Getting into shape can be difficult. We want to be healthy and workout. But, when we look at beginner’s tips on the internet, sometimes, the “beginner’s” tips are beyond us. We want to offer some genuinely practical advice for people who really are beginners and aren’t necessarily young, fit and preparing for a triathlon!
First thing’s first: talk to your doctor. Someone who knows your medical history can advise you on the best exercises for you. If you have had surgery, had injuries, have medical conditions or are on certain medications, they may tell you about things to do or avoid. They can also give you realistic goals. Maybe you should set your eyes on a marathon! Perhaps you should work toward better balance, strength or mobility. Getting the “look” of a sporty person isn’t as important as reaching your health goal.
Our second piece of advice is that the internet is excellent at reinforcing ideas or reminding us how an exercise is done, but it’s not a good teacher. At least, not just random sites on the web. Many community gyms, the Y and other services offer inexpensive classes. Some might be free depending on where you live, because of the pandemic or to seniors. Many of those classes are currently online. Those classes can teach you a lot.
Some sites are genuinely useful, but many could lead you astray and could cause you to injure yourself. Be sure you are reading a reputable source. Many states have websites devoted to health; your local government wants you to be healthy so that you don’t end up in the hospital. That information has been vetted. They also have lists of resources in your area. Those sites are wonderful places to start as they can help guide you to info you can trust.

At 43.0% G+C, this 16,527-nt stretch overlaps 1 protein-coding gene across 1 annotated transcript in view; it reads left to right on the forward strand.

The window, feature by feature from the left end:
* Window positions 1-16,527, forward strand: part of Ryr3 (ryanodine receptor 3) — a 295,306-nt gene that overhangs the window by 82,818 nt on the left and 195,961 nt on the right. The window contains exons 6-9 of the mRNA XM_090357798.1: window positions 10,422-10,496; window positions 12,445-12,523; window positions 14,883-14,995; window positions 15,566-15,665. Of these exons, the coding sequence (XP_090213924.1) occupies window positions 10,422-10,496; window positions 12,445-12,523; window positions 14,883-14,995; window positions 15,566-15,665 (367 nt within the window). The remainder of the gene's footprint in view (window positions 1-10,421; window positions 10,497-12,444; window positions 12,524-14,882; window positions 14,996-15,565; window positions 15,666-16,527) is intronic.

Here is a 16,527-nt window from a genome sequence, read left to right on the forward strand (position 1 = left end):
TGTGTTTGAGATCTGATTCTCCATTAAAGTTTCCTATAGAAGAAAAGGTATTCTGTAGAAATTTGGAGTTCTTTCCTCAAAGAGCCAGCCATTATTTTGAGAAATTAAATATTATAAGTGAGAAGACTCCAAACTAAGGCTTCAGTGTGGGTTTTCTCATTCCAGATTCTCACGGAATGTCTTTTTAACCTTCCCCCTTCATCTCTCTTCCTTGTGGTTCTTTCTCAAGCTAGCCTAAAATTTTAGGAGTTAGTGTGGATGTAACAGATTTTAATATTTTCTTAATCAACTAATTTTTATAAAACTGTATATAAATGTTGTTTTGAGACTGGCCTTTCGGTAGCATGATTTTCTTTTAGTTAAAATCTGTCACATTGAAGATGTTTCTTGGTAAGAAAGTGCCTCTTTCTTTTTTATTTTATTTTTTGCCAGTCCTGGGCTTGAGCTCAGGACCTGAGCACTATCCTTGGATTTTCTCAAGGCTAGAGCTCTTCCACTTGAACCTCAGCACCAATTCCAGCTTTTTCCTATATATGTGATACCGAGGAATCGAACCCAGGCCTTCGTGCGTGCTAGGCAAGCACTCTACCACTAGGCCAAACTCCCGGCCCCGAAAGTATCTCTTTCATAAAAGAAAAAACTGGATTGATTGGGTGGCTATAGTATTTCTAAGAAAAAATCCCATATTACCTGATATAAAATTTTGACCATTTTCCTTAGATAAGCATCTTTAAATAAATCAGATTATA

Third, modify an exercise to your abilities. We’ve all heard, “feel the burn.” Workouts should be tiring! It shows your muscles are doing something! But, if it’s painful, something might be wrong. We’ve seen websites that offer “beginner” moves that talk about starting in a squatting position or using a five- or eight-pound weight. For many people, that’s not a beginner move! You should be looking at chair exercises. Chair exercises are excellent because they lower your risk of falling and allow you to focus on exercising your arms while you keep your balance. Because you are moving your arms, a chair without arms is best.
Another great starter option is ditching the weights and “miming” the weight lifting movements; you will get more flexibility. You could also use soup cans or juice cartons in the place of dumbbells. You can work up to what’s right for you. You can work up to five or eight pounds, start small and grow your strength and skill!
Whether your final goal is to hike up a mountain or do a lap of your block without getting winded, the start is the same: start small, and ignore the influencers on the internet. Discuss your goals with your doctor and get started today!